Fairfield University's Bellarmine Museum of Art opens its first exhibition - Gifts From Athens November 2
Fairfield University's new Bellarmine Museum of Art will open its first temporary exhibition, "Gifts From Athens: New Plaster Casts from the Acropolis Museum and Photographs by Socratis Mavrommatis" on Tuesday, Nov. 2. The exhibition will continue through Dec. 17. The museum is free and open to the public Monday to Friday, 10 a.m. to 3 p.m. and by appointment. It is located at the lower level of Bellarmine Hall on the campus of Fairfield University.
"Gifts from Athens" features eight plaster casts given to the Bellarmine Museum of Art in July 2010 from the First Ephorate of Prehistoric and Classical Antiquities - Acropolis Museum. Six of the casts represent sculpture from the Parthenon, including one east metope and one north metope and four examples of the famous frieze. Other casts include a diminutive kore (maiden), dedicated on the Acropolis from the late Archaic period and the renowned "Sandalbinder" from the Nike Parapet. The original sculptures after which these casts were taken can be seen in the new Acropolis Museum in Athens.
Dr. Katherine Schwab, associate professor of art history and curator of the Bellarmine Museum's plaster cast collection, was instrumental in making the gift of these casts a reality. Her scholarly work on the Parthenon began in the 1980s, when Schwab first developed ties to the First Ephorate and Acropolis Museum. Among her colleagues there are Dr. Alexandros Mantis and Dr. Christina Vlassopoulou, director and assistant director respectively of the First Ephorate, both of whom have traveled to Fairfield to see the University's growing cast collection on separate occasions over the course of the past decade. When they learned of plans for the new Bellarmine Museum of Art (inaugurated publicly on October 25, 2010), Drs. Mantis and Vlassopoulou expressed a desire to present the University with the eight plaster casts after works in the Acropolis Museum; works that are now central to the Bellarmine's plaster cast collection.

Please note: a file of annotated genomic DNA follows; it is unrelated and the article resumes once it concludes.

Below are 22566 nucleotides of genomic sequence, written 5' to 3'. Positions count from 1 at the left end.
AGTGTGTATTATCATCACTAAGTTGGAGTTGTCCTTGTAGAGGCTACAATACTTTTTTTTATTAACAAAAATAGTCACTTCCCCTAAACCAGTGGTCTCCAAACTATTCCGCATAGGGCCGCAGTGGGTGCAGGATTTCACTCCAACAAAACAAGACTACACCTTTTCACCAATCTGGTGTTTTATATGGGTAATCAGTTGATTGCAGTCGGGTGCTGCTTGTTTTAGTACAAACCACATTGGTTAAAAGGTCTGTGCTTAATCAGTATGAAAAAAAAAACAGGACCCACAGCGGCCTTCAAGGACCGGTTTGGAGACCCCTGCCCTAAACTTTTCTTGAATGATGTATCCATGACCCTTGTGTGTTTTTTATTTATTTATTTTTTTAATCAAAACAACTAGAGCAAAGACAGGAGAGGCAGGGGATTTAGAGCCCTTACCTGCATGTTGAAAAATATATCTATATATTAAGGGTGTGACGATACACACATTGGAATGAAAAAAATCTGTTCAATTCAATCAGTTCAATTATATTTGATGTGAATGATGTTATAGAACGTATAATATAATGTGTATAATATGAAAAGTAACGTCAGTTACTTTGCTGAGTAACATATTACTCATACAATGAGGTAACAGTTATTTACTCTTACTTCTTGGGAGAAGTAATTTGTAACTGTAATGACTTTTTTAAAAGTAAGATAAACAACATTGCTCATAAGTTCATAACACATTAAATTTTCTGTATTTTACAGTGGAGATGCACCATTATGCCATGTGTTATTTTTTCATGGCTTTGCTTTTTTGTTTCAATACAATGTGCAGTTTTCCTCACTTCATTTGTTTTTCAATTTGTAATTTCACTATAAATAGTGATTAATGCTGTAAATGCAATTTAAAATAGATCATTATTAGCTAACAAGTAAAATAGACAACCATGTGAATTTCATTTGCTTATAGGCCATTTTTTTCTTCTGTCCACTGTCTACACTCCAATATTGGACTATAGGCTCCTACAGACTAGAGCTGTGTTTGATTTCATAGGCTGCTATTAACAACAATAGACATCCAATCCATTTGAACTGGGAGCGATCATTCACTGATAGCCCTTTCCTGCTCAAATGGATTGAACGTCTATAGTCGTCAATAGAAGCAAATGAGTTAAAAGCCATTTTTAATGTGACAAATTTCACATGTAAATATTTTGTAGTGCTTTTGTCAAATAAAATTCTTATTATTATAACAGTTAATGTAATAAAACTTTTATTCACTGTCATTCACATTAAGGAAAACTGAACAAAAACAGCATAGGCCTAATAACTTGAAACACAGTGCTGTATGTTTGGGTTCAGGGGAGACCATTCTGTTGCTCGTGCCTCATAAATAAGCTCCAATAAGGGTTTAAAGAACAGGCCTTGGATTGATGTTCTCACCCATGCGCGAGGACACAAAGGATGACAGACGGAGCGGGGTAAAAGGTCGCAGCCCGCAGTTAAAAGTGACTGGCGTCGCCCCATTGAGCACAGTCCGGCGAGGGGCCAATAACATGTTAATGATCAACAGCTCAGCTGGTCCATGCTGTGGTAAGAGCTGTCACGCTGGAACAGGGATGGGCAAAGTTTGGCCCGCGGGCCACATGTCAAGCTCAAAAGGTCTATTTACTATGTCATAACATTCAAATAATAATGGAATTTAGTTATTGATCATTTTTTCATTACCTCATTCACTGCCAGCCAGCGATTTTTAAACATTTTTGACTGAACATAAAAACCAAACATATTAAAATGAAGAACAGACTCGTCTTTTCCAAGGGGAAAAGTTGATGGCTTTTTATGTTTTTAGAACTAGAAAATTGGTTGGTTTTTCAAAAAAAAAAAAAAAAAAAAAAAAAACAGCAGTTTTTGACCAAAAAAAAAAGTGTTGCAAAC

Famed in his native Greece for evocative, thought-provoking images of the Acropolis and the Athenian landscape, photographer Socratis Mavrommatis' remarkable exhibition on the Acropolis Restoration Project made its first appearance in North America at Fairfield University's Thomas J. Walsh Art Gallery in 2004. Subsequently, Mavrommatis was instrumental in working with the Benaki Museum in Athens to create a traveling exhibition, "The Creative Photograph in Archaeology," which made its world premiere at the Walsh Art Gallery in 2007.
As a result of these exhibitions at Fairfield, Mavrommatis personally presented a gift of 23 large-scale black and white photographs to the University in 2008. Eight of these photographs are on display in this exhibition, including three in the cast corridor, a further three in the cast gallery and two in the Frank and Clara Meditz Gallery. These pieces not only draw attention to subtle details from the original works that might otherwise escape critical attention, they also emphasize the dynamic nature of monuments as well as landscapes, neither of which is ever static.
Complementing these images are six drawings by Schwab, which reflect her ongoing research on the Parthenon sculptural program. Her images of east metope 2 and north metope 25, represented among the 26 grayscale scans of her metope drawings on permanent display in the Parthenon Gallery of the Acropolis Museum, reveal a tension between presence and absence within the preserved composition. As a counterpoint, Schwab's images of the human figure and horses from the frieze and pediments explore the ideal in the High Classical style embodied by the Parthenon.
Finally, "Gifts from Athens" will highlight the enduring legacy of ancient Greece in Western art and culture through representative objects in the museum's permanent collection and on loan from a private collector. Exemplary in this regard is 18th-century Neapolitan artist Paolo de' Matteis's stunning painting, "Andromeda and Perseus," and Elie Nadelman's marble sculpture, "Ideal Head," from ca. 1909.
Media Contact: Joan Grant, (203) 254-4000, ext. 2950, firstname.lastname@example.org
Posted on October 27, 2010
Vol. 43, No. 88